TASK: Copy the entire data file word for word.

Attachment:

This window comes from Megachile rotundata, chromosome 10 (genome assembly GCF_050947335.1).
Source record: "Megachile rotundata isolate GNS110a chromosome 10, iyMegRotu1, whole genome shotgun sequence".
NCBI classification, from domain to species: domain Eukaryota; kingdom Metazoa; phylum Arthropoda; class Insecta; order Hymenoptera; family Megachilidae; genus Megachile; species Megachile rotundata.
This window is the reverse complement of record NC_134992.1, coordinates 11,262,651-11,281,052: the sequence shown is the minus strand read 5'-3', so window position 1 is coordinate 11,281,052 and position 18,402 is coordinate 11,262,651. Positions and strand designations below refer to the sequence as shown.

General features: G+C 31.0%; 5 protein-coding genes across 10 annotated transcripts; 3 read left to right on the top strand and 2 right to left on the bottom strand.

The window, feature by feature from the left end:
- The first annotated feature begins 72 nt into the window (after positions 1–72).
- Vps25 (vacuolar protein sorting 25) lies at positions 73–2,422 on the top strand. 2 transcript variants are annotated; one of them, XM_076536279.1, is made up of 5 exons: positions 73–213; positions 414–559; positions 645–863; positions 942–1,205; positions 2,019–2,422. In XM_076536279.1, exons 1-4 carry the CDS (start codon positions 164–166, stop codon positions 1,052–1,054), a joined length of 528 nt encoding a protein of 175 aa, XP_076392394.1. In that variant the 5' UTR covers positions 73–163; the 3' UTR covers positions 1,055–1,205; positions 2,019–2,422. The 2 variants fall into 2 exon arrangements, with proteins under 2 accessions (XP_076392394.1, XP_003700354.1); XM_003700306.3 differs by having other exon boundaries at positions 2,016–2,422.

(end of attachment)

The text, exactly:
This window comes from Megachile rotundata, chromosome 10 (genome assembly GCF_050947335.1).
Source record: "Megachile rotundata isolate GNS110a chromosome 10, iyMegRotu1, whole genome shotgun sequence".
NCBI classification, from domain to species: domain Eukaryota; kingdom Metazoa; phylum Arthropoda; class Insecta; order Hymenoptera; family Megachilidae; genus Megachile; species Megachile rotundata.
This window is the reverse complement of record NC_134992.1, coordinates 11,262,651-11,281,052: the sequence shown is the minus strand read 5'-3', so window position 1 is coordinate 11,281,052 and position 18,402 is coordinate 11,262,651. Positions and strand designations below refer to the sequence as shown.

General features: G+C 31.0%; 5 protein-coding genes across 10 annotated transcripts; 3 read left to right on the top strand and 2 right to left on the bottom strand.

The window, feature by feature from the left end:
- The first annotated feature begins 72 nt into the window (after positions 1–72).
- Vps25 (vacuolar protein sorting 25) lies at positions 73–2,422 on the top strand. 2 transcript variants are annotated; one of them, XM_076536279.1, is made up of 5 exons: positions 73–213; positions 414–559; positions 645–863; positions 942–1,205; positions 2,019–2,422. In XM_076536279.1, exons 1-4 carry the CDS (start codon positions 164–166, stop codon positions 1,052–1,054), a joined length of 528 nt encoding a protein of 175 aa, XP_076392394.1. In that variant the 5' UTR covers positions 73–163; the 3' UTR covers positions 1,055–1,205; positions 2,019–2,422. The 2 variants fall into 2 exon arrangements, with proteins under 2 accessions (XP_076392394.1, XP_003700354.1); XM_003700306.3 differs by having other exon boundaries at positions 2,016–2,422.